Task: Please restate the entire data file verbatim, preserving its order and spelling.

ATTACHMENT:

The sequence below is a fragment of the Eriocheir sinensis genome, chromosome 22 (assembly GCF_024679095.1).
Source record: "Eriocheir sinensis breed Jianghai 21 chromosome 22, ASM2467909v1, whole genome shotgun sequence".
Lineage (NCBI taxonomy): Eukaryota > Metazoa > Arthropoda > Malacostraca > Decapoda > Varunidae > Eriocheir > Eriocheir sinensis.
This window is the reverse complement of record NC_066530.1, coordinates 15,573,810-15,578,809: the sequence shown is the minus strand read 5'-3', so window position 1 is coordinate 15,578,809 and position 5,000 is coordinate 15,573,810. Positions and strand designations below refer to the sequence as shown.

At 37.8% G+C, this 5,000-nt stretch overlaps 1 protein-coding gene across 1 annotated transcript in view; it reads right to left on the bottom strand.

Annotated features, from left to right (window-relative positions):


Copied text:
The sequence below is a fragment of the Eriocheir sinensis genome, chromosome 22 (assembly GCF_024679095.1).
Source record: "Eriocheir sinensis breed Jianghai 21 chromosome 22, ASM2467909v1, whole genome shotgun sequence".
Lineage (NCBI taxonomy): Eukaryota > Metazoa > Arthropoda > Malacostraca > Decapoda > Varunidae > Eriocheir > Eriocheir sinensis.
This window is the reverse complement of record NC_066530.1, coordinates 15,573,810-15,578,809: the sequence shown is the minus strand read 5'-3', so window position 1 is coordinate 15,578,809 and position 5,000 is coordinate 15,573,810. Positions and strand designations below refer to the sequence as shown.

At 37.8% G+C, this 5,000-nt stretch overlaps 1 protein-coding gene across 1 annotated transcript in view; it reads right to left on the bottom strand.

Annotated features, from left to right (window-relative positions):